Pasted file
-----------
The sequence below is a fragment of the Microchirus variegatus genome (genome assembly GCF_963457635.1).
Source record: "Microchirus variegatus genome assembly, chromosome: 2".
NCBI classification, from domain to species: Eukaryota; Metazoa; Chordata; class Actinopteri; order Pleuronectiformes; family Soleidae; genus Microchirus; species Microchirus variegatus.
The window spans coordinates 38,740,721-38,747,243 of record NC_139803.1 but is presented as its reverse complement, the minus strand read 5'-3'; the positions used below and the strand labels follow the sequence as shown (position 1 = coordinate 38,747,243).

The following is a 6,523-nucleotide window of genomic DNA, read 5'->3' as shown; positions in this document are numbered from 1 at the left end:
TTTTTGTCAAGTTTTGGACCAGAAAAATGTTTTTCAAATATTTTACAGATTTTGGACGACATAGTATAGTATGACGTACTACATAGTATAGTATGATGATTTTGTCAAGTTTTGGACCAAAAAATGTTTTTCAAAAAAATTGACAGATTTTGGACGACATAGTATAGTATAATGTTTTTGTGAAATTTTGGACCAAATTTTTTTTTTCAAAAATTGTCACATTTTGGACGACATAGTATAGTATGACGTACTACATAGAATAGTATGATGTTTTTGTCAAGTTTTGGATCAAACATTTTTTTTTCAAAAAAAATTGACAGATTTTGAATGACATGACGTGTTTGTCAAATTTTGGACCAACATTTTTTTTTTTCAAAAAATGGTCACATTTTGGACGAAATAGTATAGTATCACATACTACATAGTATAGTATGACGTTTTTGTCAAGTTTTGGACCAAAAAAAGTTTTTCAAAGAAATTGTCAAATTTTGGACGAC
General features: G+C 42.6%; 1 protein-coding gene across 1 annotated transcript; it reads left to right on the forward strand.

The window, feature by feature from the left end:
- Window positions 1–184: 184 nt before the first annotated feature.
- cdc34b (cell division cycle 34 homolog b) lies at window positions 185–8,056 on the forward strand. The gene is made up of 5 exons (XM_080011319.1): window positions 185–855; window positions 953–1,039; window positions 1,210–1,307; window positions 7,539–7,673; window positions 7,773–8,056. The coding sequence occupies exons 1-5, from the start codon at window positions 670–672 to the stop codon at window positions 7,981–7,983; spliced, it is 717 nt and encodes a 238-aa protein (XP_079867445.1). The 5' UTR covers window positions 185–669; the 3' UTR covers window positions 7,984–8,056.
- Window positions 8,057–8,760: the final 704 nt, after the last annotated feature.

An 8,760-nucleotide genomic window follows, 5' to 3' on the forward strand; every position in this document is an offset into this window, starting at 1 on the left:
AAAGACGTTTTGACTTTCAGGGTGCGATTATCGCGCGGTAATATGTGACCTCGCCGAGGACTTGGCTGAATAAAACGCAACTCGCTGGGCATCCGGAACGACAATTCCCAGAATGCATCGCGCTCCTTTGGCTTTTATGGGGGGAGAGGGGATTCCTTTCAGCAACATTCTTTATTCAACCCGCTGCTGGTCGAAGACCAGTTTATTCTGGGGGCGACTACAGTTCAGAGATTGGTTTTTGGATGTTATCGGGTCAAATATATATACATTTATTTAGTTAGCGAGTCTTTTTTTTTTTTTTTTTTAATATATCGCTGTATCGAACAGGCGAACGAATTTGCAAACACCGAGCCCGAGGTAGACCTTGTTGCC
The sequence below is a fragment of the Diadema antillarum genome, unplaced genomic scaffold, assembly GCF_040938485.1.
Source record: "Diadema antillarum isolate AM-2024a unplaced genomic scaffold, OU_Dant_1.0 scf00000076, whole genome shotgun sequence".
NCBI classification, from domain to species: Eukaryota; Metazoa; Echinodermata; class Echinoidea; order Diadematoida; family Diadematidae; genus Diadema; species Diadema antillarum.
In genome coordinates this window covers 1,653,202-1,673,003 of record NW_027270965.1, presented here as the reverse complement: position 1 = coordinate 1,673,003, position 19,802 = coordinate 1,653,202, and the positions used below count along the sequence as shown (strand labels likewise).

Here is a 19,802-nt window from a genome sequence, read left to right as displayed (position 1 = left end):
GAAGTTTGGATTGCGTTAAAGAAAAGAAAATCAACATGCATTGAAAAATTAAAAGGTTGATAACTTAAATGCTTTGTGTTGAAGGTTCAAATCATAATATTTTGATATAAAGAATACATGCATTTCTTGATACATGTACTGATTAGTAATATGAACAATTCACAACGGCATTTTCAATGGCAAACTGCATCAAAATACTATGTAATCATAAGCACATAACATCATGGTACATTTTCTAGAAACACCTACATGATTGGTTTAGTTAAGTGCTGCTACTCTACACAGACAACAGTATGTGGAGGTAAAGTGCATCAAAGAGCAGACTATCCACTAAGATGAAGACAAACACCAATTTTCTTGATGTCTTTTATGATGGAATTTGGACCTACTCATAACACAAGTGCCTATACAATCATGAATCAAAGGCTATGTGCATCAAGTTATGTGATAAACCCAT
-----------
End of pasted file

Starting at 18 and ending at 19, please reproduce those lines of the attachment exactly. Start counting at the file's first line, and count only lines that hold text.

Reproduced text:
Here is a 19,802-nt window from a genome sequence, read left to right as displayed (position 1 = left end):
GAAGTTTGGATTGCGTTAAAGAAAAGAAAATCAACATGCATTGAAAAATTAAAAGGTTGATAACTTAAATGCTTTGTGTTGAAGGTTCAAATCATAATATTTTGATATAAAGAATACATGCATTTCTTGATACATGTACTGATTAGTAATATGAACAATTCACAACGGCATTTTCAATGGCAAACTGCATCAAAATACTATGTAATCATAAGCACATAACATCATGGTACATTTTCTAGAAACACCTACATGATTGGTTTAGTTAAGTGCTGCTACTCTACACAGACAACAGTATGTGGAGGTAAAGTGCATCAAAGAGCAGACTATCCACTAAGATGAAGACAAACACCAATTTTCTTGATGTCTTTTATGATGGAATTTGGACCTACTCATAACACAAGTGCCTATACAATCATGAATCAAAGGCTATGTGCATCAAGTTATGTGATAAACCCAT